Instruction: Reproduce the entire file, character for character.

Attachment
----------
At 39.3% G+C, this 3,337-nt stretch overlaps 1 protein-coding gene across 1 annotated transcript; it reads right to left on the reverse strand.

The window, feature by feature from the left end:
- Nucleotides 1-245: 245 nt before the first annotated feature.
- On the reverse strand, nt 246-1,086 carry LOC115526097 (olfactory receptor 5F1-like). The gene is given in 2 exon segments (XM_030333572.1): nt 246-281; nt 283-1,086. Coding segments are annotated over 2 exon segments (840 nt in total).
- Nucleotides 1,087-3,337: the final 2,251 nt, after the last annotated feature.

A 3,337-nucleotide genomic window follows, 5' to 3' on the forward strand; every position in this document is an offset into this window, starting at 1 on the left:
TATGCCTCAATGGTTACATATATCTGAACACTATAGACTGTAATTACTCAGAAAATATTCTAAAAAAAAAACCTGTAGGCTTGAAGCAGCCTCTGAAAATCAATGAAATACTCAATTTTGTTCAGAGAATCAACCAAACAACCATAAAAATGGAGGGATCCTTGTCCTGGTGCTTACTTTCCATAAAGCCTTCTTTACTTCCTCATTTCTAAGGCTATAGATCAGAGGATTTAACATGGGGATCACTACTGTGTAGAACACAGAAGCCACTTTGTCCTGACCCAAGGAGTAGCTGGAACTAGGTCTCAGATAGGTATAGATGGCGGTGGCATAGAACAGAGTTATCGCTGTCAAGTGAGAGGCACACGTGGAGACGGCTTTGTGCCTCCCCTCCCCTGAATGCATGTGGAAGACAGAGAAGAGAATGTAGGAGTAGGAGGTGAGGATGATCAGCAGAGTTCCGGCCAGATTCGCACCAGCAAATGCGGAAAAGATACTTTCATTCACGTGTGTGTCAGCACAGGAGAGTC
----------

At 39.3% G+C, this 3,337-nt stretch overlaps 1 protein-coding gene across 1 annotated transcript; it reads right to left on the reverse strand.

The window, feature by feature from the left end:
- Nucleotides 1-245: 245 nt before the first annotated feature.
- On the reverse strand, nt 246-1,086 carry LOC115526097 (olfactory receptor 5F1-like). The gene is given in 2 exon segments (XM_030333572.1): nt 246-281; nt 283-1,086. Coding segments are annotated over 2 exon segments (840 nt in total).
- Nucleotides 1,087-3,337: the final 2,251 nt, after the last annotated feature.

A 3,337-nucleotide genomic window follows, 5' to 3' on the forward strand; every position in this document is an offset into this window, starting at 1 on the left:
TATGCCTCAATGGTTACATATATCTGAACACTATAGACTGTAATTACTCAGAAAATATTCTAAAAAAAAAACCTGTAGGCTTGAAGCAGCCTCTGAAAATCAATGAAATACTCAATTTTGTTCAGAGAATCAACCAAACAACCATAAAAATGGAGGGATCCTTGTCCTGGTGCTTACTTTCCATAAAGCCTTCTTTACTTCCTCATTTCTAAGGCTATAGATCAGAGGATTTAACATGGGGATCACTACTGTGTAGAACACAGAAGCCACTTTGTCCTGACCCAAGGAGTAGCTGGAACTAGGTCTCAGATAGGTATAGATGGCGGTGGCATAGAACAGAGTTATCGCTGTCAAGTGAGAGGCACACGTGGAGACGGCTTTGTGCCTCCCCTCCCCTGAATGCATGTGGAAGACAGAGAAGAGAATGTAGGAGTAGGAGGTGAGGATGATCAGCAGAGTTCCGGCCAGATTCGCACCAGCAAATGCGGAAAAGATACTTTCATTCACGTGTGTGTCAGCACAGGAGAGTC